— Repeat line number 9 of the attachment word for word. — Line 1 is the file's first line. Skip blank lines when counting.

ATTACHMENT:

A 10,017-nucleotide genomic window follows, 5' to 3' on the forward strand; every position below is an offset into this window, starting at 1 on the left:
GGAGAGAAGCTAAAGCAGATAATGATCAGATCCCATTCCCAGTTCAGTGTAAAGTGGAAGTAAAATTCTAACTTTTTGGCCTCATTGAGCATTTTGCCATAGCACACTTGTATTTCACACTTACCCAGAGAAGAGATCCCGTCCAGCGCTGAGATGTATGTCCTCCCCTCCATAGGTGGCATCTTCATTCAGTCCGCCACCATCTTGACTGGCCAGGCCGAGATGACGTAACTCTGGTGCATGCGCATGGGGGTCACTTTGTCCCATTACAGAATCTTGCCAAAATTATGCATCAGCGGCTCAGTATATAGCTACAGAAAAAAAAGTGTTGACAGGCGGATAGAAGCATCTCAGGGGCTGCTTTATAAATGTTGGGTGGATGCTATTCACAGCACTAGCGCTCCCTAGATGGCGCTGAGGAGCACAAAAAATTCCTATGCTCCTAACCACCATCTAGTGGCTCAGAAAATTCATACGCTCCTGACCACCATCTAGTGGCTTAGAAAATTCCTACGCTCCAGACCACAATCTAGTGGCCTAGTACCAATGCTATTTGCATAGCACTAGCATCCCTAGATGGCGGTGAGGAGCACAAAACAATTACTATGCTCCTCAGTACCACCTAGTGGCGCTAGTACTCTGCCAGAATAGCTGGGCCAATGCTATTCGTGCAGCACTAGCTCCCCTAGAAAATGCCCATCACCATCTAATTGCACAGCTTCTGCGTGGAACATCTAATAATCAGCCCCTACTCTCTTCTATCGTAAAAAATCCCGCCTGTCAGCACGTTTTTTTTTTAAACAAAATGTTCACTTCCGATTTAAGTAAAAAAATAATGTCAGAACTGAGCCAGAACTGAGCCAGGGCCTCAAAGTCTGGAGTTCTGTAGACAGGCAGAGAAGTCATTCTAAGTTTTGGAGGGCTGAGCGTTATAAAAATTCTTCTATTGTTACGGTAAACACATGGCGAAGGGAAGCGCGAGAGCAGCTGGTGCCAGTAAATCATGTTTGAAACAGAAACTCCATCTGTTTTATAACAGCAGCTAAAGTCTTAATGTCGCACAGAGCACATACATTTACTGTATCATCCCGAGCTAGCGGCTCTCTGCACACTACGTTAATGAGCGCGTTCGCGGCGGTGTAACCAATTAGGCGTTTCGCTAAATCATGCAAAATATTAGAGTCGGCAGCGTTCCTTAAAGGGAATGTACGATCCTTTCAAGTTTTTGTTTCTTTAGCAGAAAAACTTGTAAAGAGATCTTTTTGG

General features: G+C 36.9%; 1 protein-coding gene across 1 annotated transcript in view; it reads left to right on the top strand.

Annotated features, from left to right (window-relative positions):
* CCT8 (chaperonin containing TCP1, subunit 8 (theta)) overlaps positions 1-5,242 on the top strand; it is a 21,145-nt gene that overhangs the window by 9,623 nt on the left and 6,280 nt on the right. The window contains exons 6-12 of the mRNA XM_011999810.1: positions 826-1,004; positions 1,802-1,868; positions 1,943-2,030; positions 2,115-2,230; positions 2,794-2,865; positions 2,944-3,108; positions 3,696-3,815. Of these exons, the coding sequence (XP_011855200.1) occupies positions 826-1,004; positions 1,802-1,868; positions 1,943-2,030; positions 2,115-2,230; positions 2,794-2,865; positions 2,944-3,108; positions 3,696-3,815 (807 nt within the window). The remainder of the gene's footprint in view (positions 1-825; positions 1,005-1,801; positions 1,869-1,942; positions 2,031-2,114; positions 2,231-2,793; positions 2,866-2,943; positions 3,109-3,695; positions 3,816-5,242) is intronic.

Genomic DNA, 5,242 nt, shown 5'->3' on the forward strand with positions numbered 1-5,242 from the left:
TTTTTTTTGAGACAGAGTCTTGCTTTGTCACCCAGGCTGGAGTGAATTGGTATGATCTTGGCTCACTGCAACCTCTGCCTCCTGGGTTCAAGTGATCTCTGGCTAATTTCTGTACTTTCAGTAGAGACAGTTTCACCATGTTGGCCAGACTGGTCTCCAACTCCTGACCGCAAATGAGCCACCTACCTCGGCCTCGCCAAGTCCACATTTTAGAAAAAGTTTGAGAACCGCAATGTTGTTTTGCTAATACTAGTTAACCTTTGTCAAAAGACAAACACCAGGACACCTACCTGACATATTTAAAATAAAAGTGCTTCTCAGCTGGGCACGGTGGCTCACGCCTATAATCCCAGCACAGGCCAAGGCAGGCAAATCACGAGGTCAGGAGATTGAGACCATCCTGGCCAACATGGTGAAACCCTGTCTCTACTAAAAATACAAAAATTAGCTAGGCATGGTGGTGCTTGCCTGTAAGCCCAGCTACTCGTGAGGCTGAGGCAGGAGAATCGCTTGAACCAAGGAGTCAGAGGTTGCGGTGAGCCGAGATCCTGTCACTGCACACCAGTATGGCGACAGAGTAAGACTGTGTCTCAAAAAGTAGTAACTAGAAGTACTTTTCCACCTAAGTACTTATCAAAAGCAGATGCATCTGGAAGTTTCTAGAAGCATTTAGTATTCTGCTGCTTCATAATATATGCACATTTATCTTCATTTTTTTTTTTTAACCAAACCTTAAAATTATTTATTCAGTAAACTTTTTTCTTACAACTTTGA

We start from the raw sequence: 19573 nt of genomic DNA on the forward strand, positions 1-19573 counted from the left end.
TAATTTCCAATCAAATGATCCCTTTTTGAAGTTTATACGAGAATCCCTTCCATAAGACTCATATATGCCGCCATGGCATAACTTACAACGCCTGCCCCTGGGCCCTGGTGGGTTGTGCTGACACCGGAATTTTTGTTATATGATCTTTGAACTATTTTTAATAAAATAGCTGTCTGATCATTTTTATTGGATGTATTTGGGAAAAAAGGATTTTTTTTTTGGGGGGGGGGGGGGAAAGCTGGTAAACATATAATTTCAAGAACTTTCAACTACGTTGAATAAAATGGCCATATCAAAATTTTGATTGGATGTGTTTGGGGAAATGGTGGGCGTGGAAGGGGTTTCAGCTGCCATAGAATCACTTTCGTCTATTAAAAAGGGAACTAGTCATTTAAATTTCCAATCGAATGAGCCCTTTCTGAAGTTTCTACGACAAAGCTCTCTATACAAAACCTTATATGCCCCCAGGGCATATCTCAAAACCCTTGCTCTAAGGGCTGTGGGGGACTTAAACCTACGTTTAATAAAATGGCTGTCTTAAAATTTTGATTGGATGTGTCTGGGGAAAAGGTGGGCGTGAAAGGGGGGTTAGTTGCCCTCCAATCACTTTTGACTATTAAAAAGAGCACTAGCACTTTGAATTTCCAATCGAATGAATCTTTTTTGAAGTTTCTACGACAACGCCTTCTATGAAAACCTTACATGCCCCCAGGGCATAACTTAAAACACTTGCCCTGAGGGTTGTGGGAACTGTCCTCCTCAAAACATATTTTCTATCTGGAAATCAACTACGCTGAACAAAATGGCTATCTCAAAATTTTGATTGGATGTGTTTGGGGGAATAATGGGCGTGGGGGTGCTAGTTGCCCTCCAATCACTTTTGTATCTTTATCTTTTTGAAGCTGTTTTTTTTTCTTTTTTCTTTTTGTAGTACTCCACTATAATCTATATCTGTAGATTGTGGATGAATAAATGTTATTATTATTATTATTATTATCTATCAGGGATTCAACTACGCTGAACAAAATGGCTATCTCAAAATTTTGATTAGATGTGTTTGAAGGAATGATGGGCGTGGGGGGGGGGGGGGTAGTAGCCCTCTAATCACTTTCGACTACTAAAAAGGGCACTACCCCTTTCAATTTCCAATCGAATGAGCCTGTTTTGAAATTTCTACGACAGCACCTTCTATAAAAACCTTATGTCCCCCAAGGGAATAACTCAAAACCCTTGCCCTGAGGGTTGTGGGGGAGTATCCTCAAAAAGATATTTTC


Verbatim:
TAATTTCCAATCAAATGATCCCTTTTTGAAGTTTATACGAGAATCCCTTCCATAAGACTCATATATGCCGCCATGGCATAACTTACAACGCCTGCCCCTGGGCCCTGGTGGGTTGTGCTGACACCGGAATTTTTGTTATATGATCTTTGAACTATTTTTAATAAAATAGCTGTCTGATCATTTTTATTGGATGTATTTGGGAAAAAAGGATTTTTTTTTTGGGGGGGGGGGGGGAAAGCTGGTAAACATATAATTTCAAGAACTTTCAACTACGTTGAATAAAATGGCCATATCAAAATTTTGATTGGATGTGTTTGGGGAAATGGTGGGCGTGGAAGGGGTTTCAGCTGCCATAGAATCACTTTCGTCTATTAAAAAGGGAACTAGTCATTTAAATTTCCAATCGAATGAGCCCTTTCTGAAGTTTCTACGACAAAGCTCTCTATACAAAACCTTATATGCCCCCAGGGCATATCTCAAAACCCTTGCTCTAAGGGCTGTGGGGGACTTAAACCTACGTTTAATAAAATGGCTGTCTTAAAATTTTGATTGGATGTGTCTGGGGAAAAGGTGGGCGTGAAAGGGGGGTTAGTTGCCCTCCAATCACTTTTGACTATTAAAAAGAGCACTAGCACTTTGAATTTCCAATCGAATGAATCTTTTTTGAAGTTTCTACGACAACGCCTTCTATGAAAACCTTACATGCCCCCAGGGCATAACTTAAAACACTTGCCCTGAGGGTTGTGGGAACTGTCCTCCTCAAAACATATTTTCTATCTGGAAATCAACTACGCTGAACAAAATGGCTATCTCAAAATTTTGATTGGATGTGTTTGGGGGAATAATGGGCGTGGGGGTGCTAGTTGCCCTCCAATCACTTTTGTATCTTTATCTTTTTGAAGCTGTTTTTTTTTCTTTTTTCTTTTTGTAGTACTCCACTATAATCTATATCTGTAGATTGTGGATGAATAAATGTTATTATTATTATTATTATTATCTATCAGGGATTCAACTACGCTGAACAAAATGGCTATCTCAAAATTTTGATTAGATGTGTTTGAAGGAATGATGGGCGTGGGGGGGGGGGGGGTAGTAGCCCTCTAATCACTTTCGACTACTAAAAAGGGCACTACCCCTTTCAATTTCCAATCGAATGAGCCTGTTTTGAAATTTCTACGACAGCACCTTCTATAAAAACCTTATGTCCCCCAAGGGAATAACTCAAAACCCTTGCCCTGAGGGTTGTGGGGGAGTATCCTCAAAAAGATATTTTC